Wednesday, May 9, 2018

Eight Portrait-Lighting Setups

Here are the eight most common setups for portrait lighting:

1. Three-Quarter Broad
Most portraits have light coming from in front of the model, and a little off to the side. The main or “key” light strikes three-quarters of the visible form, leaving one-fourth of the form on the far side of the face in shadow. Typically, the key light is elevated from the subject’s line of sight. It’s high enough to leave a shadow under the nose and chin, but low enough to get some light into both eyes. The light casts a shadow from the nose onto the far cheek, leaving a lighted triangle on that shaded cheek. If the face is turned slightly to one side, the near or “broad” side of the face is the one receiving the major illumination, which is why it’s called broad lighting.


2. Three-Quarter Short
Alternately, light can come from the farther, foreshortened, or “short” side of the face. It’s still three-quarter lighting if the tell-tale lighted triangle appears on the shaded side of the face. This time the lighted triangle is on the cheek closest to the viewer. Short lighting can help make a face look thinner. Some photographers use the term “Rembrandt lighting” more generally for any three-quarter lighting, either broad or short. Rembrandt himself used both broad and short lighting. Both of these lighting arrangements are flattering and unobtrusive, good reasons why portrait painters and photographers have used them almost universally.



3. Side or Split Lighting
Light that comes straight from the side is called side or split lighting. The dividing line or terminator between light and shadow runs along the centerline of the face. It’s not a light arrangement that you see too often, but it has its purpose, especially
in film, comics and illustration. It places equal importance on the light side and the shadow side, so it can convey the sense that the subject is a doppelganger, a person whose soul is a battleground of equal and opposing forces. Sometimes two equal light sources shine onto each side of the face without quite overlapping, leaving a dark core shadow running down the forward-facing planes in the center of the face.

4. Top Lighting
In top lighting, the light comes straight down onto the head from above. It occurs often under a streetlight, a ceiling light or a noonday sun. The forehead and the nose intercept most of the light. These parts of the face carry relatively little expression. The mouth and eyes, the chief agents of sympathy, are lost in shadow. As a result, the subject’s emotion is masked. The effect can be threatening, mysterious or inscrutable. This lighting arrangement is ideal for a dramatic entrance of a dangerous character or for conveying a feeling of cool detachment.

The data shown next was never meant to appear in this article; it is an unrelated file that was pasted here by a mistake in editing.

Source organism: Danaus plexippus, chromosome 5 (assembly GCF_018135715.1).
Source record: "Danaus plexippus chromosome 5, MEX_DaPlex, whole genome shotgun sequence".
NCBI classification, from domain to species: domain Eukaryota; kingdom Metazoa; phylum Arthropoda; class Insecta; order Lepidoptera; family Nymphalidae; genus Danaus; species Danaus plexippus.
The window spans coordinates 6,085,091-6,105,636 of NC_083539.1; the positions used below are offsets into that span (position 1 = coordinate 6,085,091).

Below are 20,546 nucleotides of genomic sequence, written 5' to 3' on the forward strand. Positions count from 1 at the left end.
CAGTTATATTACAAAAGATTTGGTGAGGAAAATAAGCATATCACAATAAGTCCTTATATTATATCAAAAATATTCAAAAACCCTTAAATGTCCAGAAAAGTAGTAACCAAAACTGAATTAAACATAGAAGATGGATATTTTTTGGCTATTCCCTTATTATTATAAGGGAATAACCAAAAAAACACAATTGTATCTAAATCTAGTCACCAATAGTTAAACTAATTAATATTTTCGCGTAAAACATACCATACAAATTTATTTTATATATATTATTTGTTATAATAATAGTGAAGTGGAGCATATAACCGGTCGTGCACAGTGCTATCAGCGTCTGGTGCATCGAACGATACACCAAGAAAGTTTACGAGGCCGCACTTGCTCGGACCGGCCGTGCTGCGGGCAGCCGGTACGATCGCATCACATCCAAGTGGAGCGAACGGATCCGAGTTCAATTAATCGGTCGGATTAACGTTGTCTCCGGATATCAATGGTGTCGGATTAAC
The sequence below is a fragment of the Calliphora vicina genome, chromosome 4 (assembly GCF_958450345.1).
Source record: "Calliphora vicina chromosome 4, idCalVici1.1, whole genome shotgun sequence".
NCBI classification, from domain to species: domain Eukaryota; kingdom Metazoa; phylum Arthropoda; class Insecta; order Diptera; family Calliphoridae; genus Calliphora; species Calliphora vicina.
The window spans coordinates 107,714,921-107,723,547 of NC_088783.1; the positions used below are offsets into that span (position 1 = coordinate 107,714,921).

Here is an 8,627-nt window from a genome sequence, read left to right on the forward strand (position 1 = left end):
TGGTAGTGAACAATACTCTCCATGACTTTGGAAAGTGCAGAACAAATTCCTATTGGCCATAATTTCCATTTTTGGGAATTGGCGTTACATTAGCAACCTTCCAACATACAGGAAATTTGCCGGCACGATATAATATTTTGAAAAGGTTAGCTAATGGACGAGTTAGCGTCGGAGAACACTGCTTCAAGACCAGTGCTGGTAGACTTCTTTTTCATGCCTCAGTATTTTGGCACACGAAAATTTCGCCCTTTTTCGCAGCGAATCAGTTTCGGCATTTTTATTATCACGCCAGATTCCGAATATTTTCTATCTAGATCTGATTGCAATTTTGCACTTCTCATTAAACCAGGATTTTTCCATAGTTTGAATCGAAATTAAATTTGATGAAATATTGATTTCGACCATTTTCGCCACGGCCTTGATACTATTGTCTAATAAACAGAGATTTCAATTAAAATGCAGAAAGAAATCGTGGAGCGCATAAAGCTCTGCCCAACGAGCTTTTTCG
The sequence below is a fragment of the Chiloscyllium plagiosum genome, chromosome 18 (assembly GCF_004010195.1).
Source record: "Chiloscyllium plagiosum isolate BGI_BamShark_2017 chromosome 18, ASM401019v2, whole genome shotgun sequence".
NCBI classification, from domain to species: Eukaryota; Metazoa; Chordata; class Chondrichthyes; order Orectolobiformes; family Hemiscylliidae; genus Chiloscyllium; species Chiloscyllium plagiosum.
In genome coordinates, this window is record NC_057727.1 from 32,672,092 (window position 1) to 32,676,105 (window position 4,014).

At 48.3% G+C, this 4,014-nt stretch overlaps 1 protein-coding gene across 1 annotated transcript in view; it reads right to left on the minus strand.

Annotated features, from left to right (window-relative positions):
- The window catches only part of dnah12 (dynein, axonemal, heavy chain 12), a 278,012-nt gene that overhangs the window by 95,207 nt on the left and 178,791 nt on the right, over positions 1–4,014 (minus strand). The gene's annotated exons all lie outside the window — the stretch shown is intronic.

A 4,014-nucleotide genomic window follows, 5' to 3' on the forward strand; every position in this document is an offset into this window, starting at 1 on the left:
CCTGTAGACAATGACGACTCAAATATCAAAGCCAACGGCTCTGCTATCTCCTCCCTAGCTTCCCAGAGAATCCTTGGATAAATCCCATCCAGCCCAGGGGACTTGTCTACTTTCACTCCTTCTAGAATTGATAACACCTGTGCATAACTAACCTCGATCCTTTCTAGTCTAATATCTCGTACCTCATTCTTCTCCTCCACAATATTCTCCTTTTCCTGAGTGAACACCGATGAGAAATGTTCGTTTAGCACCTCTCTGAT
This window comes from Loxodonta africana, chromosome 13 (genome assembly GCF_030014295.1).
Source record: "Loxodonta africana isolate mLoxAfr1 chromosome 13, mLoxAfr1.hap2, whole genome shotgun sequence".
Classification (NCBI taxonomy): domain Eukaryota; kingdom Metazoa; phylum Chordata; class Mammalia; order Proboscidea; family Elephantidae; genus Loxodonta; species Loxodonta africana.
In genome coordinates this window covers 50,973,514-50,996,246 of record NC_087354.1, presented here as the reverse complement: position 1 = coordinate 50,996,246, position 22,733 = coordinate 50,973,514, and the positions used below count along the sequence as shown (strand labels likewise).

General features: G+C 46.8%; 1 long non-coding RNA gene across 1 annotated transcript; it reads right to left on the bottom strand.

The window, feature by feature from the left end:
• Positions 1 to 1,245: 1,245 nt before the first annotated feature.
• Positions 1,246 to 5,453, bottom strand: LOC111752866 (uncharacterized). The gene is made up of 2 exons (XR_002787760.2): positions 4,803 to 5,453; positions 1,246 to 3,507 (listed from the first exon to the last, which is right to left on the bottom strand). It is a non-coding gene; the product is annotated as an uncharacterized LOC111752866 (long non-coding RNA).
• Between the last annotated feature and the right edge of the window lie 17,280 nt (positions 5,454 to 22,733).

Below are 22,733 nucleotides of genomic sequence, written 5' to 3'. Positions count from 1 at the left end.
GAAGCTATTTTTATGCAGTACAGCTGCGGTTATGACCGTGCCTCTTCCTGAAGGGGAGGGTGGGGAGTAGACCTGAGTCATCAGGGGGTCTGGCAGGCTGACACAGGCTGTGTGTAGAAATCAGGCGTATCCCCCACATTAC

5. Light from Below
Strong light usually doesn’t come from below, so when you see it, it grabs your attention. We tend to associate warm-colored under-lighting with firelight or theatrical footlights, which can suggest a magical, sinister or dramatic feeling. In modern times a cool light from below suggests a cellphone or a computer. Faces that are familiar to us (family, friends and celebrities) nearly always appear lit from above. We hardly even recognize them when we see them with the light shining upward on their features.


6. Frontal Lighting
In frontal lighting, the light travels straight toward the form from an angle close to the viewer’s line of sight. The planes get darker as they turn away, and the planes facing us are lightest. Frontal lighting tends to flatten the form, and it emphasizes the two-dimensional design instead of the volume. It can give the picture a striking poster-like impact. It’s a good lighting to choose if you want to emphasize color or pattern. Frontal lighting is one of the few times when outlines actually appear in real life. The outline is really the thin fringe of shadow that appears at the very edge of the form.

7. Edge or Rim Lighting
Edge lighting comes from behind to touch the sides of the form, separating it from the background. It’s also called a rim light or kicker in the film industry, and it usually requires a relatively strong source of light. The width of the rim light varies according to the size of the planes that face backward to the light. Edge light is not just a thin white line around the form. If you want to introduce an edge light source, it should be a different color from the ambient light on the front planes.


8. Contre-Jour Lighting
Contre-jour lighting is the opposite of frontal lighting. The planes that are darker in one system are lighter in the other. The head appears against a field of light, which might be a bright sky or an illuminated doorway. The field of light takes on an active presence, surrounding and burning out the edges of the silhouette. The darkest tones are on the front-facing planes and the hollows of the form.
----
These eight portrait lighting setups are featured in the current issue of International Artist Magazine.

4 comments:

Miú said...

This is very instructive indeed! Thank you for sharing these wonderful tips, James.

Sergei Kritzien said...

Thanks, James. This really helped sort things out a little in my head

joby dorr said...

Thank you for this!
But where can I get that head model??

Vassia K. said...

Thank you for this post! Personally, I find that the frontal light in a young person's portrait is quite difficult to deal with.